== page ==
Italy, North and South

Just over the border into Italy via the Mont Blanc tunnel (13km long and 57€ toll) is the Aosta Valley, a beautiful area of impressive peaks and green valleys. A distinct roofing contrast from France where red pantiles are the norm, here they are usually very thick stones slates, making the houses look quite different and almost growing out of the mountainside in the well cared-for villages. 

The first night stop in Italy at Morgex, with some beautiful walks along the adjacent river.
On a steep walk above the river at Morgex, vibrant spring colours in the new growth of the trees clinging to the almost vertical mountain sides.


Further down the Aosta, at Fénis, the village castle with a wintry backdrop.

Crops growing on the farms around Fénis and new shoots at the castle.
A very windy night stop on the east coast south of Bari.
Urbino, in the Marche region, is a remarkably well preserved town, probably best known as the birthplace of the artist Rafael, one of the 3 great Italian artists of the time, with Michelangelo & Leonardo da Vinci.
The Duke of Urbino, and benefactor, Federico da Montefeltro, was responsible for most of the major buildings, including the Duomo (Cathedral), above. Although originally dating from the 15c, this front, looking a little out of place amongst the other, rather more mundane buildings, was added after an earthquake destroyed part of the building in 1789. It’s said that the Duke’s Duomo was, at one time, going to be larger than the Vatican. That is, until the Pope found out, and transferred the money, he had original offered to Federico, elsewhere!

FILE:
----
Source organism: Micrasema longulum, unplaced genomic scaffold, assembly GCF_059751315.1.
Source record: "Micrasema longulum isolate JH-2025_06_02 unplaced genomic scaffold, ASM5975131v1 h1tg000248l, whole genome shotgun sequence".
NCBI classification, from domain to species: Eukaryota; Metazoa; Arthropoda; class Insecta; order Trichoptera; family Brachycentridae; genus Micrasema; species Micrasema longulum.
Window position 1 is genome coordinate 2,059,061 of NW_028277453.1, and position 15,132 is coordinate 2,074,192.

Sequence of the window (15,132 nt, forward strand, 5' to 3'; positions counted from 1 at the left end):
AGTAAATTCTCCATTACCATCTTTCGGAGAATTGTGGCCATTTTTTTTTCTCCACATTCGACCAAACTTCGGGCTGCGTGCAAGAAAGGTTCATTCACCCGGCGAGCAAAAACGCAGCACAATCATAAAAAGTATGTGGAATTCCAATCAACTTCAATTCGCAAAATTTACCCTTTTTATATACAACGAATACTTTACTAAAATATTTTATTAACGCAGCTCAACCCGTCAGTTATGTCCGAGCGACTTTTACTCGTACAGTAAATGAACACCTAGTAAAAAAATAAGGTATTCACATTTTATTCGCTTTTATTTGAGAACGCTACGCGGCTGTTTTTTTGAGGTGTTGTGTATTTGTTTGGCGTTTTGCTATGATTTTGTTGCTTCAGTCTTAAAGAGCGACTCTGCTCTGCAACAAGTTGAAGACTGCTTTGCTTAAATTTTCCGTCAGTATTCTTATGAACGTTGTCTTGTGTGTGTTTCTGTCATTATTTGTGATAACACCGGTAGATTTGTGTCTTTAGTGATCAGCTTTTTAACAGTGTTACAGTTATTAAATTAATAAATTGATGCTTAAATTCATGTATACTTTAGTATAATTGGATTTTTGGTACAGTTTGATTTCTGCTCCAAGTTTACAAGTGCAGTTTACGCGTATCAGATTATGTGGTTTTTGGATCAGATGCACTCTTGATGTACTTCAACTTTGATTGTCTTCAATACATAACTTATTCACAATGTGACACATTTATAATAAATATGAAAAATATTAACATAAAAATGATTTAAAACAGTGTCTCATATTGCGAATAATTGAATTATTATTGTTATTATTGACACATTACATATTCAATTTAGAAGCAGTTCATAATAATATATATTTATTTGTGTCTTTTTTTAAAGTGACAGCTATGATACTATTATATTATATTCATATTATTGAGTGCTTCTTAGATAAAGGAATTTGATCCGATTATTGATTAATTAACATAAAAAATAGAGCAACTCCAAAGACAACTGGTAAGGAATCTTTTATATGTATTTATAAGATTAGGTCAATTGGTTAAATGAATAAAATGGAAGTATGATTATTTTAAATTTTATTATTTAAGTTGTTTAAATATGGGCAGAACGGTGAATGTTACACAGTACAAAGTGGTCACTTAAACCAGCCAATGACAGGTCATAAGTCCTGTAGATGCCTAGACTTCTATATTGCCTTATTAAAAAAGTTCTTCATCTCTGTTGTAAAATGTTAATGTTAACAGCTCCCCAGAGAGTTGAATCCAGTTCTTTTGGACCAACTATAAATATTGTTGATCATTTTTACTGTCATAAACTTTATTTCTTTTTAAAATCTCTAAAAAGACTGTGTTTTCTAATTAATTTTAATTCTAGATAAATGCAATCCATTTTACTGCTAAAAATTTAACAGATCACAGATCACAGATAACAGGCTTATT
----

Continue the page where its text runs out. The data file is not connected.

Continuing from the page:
On the Palazzo, rather plain, but handmade, bricks embellished with ornate stonework. (but please don’t ask are why so many brick buildings there have holes in them – I never found out!

All the side streets are extremely narrow and, with most of the buildings being at least 3 stories high, seem quite claustrophobic. Note the obligatory scooter/motorbike!
Trani has a lovely atmosphere, with the harbour’s busy bars and restaurants, and an accordianist entertaining the tourists outside the cathedral. 
Parking in the cathedral square, next to the castle, was unusually not free, but 2€ seemed reasonable for an overnight stop!

Centred around Alberobello, in the Apulia region, are thousands of these dry-stone houses with their distinctive conical roofs. Most are still in use, with additions and modifications.

….. and many are newly built for local and tourist use.
Further south, on the south coast of Italy’s heel at Muraggio, an traditional old castle has the more modern addition of a German WW2 pillbox. Fishermen out early and a lizard on the hunt.
At Brindisi, on board the ferry to Greece, where one stays in the motorhome for the overnight crossing. Very convenient for a good night’s sleep.

This has been a very interesting first visit to Italy. There is wonderful scenery and so many interesting sites to see. There seems to be yet another old town, with original tiny streets still in use, around every bend! 

The only down side being the state of the roads, particularly in the north around Milan, where the traffic was also non-stop. The amount of litter can also be a problem, just dumped in every lay-by and parking spot. However, these are things to ignore, and I feel a return visit coming on! 

The route:

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